The pursuit of Olshey signals a possible willingness within ownership to make a significant financial commitment to hire an elite league executive. To pry Olshey, or any sitting top basketball decision-maker, Atlanta would undoubtedly have to offer draft or financial compensation to a team. Those conversations never started with the Blazers, sources said. It is unclear if Olshey would’ve had interest in discussing Atlanta’s opening with team owners. He joined the Blazers as the franchise’s top basketball executive in 2012, after leaving the Clippers.
Adrian Wojnarowski: Atlanta tried to take a big swing for Olshey, Portland’s President of Basketball Operations. Blazers ownership didn’t budge.
Adrian Wojnarowski: Hawks search is ongoing, but probing on Olshey shows a possible willingness to spend significant money for elite executives.
Adrian Wojnarowski: Sources: Atlanta requested the opportunity to talk with Portland GM Neil Olshey about its vacant GM job, but was denied permission.
Do you envision talking to Jusuf about a contract extension? Neil Olshey: I haven’t even thought about it, honestly. Everybody’s a little raw. It was a weird ride, right? He kinda came in out of nowhere. He blew up and then got hurt. We gotta get guys healthy first and then get them all back in the gym and again see what we have. But I don’t talk about contract negotiations. Even when you saw some of the guys last year whether it was Moe or Meyers, when we had deals done, we had deals done. But it didn’t play out in the media and it really wasn’t public.
Former GM Kevin Pritchard commented after he was unceremoniously fired in 2010 that when you’re hired by Allen you have a ticking clock dangling from your neck, counting down the minutes. Olshey must hear the tick. He knows the salary and title came with an expiration date, one that feels a couple of cycles away. Olshey’s hair isn’t built for rain. Also, he knows how this ends. So the hunch here is that Portland isn’t his forever place. And you just can’t built winning culture while simultaneously posturing for the rest of the league’s owners.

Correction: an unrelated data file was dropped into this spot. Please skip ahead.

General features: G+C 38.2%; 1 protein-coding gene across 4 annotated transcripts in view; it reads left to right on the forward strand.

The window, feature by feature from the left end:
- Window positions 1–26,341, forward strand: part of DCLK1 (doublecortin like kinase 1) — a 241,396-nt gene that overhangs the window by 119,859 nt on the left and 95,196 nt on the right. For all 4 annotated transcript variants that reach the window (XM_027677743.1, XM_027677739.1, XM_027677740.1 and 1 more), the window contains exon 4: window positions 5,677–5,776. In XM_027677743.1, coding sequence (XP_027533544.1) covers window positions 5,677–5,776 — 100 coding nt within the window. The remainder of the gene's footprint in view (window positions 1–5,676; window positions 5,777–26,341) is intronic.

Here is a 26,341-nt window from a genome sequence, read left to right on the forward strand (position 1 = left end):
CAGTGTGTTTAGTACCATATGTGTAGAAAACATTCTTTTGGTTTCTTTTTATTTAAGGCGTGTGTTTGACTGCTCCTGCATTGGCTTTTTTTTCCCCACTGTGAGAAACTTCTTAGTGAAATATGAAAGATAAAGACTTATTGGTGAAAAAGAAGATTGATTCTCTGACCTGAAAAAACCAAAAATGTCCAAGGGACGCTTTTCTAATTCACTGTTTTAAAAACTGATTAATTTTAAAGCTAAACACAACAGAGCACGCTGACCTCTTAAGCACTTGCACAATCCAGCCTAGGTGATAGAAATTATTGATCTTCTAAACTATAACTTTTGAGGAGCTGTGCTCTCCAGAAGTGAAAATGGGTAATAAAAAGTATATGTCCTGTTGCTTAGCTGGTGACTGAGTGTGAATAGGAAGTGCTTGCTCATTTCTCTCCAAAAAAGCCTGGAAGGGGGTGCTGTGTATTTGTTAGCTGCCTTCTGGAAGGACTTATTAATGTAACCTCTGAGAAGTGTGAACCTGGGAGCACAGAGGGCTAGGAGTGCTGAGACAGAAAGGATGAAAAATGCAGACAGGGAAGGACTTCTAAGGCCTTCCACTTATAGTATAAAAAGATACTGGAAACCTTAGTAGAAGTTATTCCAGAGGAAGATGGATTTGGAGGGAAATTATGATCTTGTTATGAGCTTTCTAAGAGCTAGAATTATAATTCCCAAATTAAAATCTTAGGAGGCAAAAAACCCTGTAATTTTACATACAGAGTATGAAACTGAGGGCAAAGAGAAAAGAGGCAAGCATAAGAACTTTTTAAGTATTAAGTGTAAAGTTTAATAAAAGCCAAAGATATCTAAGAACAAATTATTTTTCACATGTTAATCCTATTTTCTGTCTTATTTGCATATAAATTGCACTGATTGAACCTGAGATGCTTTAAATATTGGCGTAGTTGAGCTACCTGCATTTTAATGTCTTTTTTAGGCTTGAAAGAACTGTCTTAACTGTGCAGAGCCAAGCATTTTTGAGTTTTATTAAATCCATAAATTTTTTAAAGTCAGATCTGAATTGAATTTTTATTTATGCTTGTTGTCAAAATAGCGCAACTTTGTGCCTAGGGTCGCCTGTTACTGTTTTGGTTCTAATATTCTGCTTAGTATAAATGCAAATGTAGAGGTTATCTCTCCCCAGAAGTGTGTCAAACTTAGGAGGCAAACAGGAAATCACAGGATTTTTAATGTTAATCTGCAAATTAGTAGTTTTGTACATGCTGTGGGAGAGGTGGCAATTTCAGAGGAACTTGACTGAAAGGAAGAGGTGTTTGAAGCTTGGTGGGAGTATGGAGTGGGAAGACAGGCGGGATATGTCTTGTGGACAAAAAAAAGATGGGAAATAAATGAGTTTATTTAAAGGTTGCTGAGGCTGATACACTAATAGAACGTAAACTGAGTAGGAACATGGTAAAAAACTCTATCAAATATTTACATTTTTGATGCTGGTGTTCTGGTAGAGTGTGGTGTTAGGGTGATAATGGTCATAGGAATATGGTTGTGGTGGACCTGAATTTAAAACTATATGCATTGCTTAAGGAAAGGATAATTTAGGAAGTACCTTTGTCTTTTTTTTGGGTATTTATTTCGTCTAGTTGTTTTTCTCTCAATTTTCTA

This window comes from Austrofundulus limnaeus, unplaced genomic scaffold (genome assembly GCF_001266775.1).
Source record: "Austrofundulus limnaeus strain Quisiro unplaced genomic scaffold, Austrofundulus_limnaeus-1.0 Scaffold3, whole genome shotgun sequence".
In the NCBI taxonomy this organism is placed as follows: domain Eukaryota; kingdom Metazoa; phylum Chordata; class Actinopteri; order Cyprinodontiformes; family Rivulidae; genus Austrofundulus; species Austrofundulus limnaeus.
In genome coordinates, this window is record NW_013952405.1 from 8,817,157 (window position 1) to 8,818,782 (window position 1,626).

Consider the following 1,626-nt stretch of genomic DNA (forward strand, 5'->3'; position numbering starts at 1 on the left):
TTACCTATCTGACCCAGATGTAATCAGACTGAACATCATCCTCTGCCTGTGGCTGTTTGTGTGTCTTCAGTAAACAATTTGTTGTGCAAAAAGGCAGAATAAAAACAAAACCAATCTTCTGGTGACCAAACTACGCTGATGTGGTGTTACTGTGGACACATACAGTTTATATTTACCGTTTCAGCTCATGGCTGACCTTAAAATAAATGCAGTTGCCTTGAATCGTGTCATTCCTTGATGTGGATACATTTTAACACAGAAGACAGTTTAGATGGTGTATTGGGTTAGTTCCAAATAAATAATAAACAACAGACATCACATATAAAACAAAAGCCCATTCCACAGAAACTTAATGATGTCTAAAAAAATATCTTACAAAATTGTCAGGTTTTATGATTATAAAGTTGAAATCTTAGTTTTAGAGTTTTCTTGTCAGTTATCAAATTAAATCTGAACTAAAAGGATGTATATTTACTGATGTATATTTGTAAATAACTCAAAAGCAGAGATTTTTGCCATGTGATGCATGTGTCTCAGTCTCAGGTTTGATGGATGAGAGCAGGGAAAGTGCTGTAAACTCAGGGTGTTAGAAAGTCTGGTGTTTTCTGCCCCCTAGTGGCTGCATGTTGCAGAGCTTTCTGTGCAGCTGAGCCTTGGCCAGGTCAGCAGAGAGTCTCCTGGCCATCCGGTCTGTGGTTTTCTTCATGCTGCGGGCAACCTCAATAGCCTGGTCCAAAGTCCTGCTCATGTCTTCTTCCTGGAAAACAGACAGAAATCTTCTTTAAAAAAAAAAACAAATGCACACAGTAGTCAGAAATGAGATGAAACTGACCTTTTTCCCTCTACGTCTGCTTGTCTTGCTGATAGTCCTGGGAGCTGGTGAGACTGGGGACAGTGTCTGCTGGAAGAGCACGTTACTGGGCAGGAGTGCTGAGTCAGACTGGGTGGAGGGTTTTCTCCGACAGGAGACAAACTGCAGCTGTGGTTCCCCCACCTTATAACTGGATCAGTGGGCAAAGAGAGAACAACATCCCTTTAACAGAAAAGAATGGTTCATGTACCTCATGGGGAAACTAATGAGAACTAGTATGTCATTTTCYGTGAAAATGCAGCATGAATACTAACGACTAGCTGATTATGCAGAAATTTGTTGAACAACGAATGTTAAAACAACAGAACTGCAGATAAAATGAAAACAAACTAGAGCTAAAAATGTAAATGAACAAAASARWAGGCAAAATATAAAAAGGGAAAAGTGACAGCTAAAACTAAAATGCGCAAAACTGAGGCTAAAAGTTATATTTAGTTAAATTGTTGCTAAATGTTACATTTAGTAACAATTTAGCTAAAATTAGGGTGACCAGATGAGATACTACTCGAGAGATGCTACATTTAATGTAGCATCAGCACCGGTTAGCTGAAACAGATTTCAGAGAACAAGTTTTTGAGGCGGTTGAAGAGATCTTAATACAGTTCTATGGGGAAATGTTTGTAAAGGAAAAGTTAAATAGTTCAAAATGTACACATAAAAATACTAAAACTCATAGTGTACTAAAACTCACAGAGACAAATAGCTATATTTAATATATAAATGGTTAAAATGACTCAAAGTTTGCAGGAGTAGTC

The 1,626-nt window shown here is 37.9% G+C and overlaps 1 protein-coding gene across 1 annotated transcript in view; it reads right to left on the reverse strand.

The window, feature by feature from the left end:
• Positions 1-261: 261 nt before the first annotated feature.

Within the Lakers’ new top circle of power, another sitting general manager who has been a significant source of intrigue for the freshly vacant L.A. general manager job: Portland’s Neil Olshey, league sources said. Olshey is a two-time runner-up for NBA Executive of the Year, including 2016 with the Blazers and 2011 as Clippers general manager after beating out the Lakers to acquire Chris Paul.
The Feb. 23 trade deadline is fast approaching and, naturally, fans are curious if there will be more movies. Can you speak to that? Olshey: Well, we’re active. You know I think this roster was always going to be a work in progress. We have the benefit of having Paul Allen as an owner. He let us retain all of our players. It wasn’t realistic to think we could manage that cap going forward. But what it did do is it put us in a position to keep as much as possible, put us in a position to compete, but knowing at some point we’re going to have to make some moves. I think Mason is an example of that. It’s not a player we wanted to lose. But the reality is from a cap standpoint we needed to go average down the salary but maintain our ability to compete, you know, now and in the future with not losing someone at that position. I can’t speak to any specifics, but what I can tell you is the league is very active right now.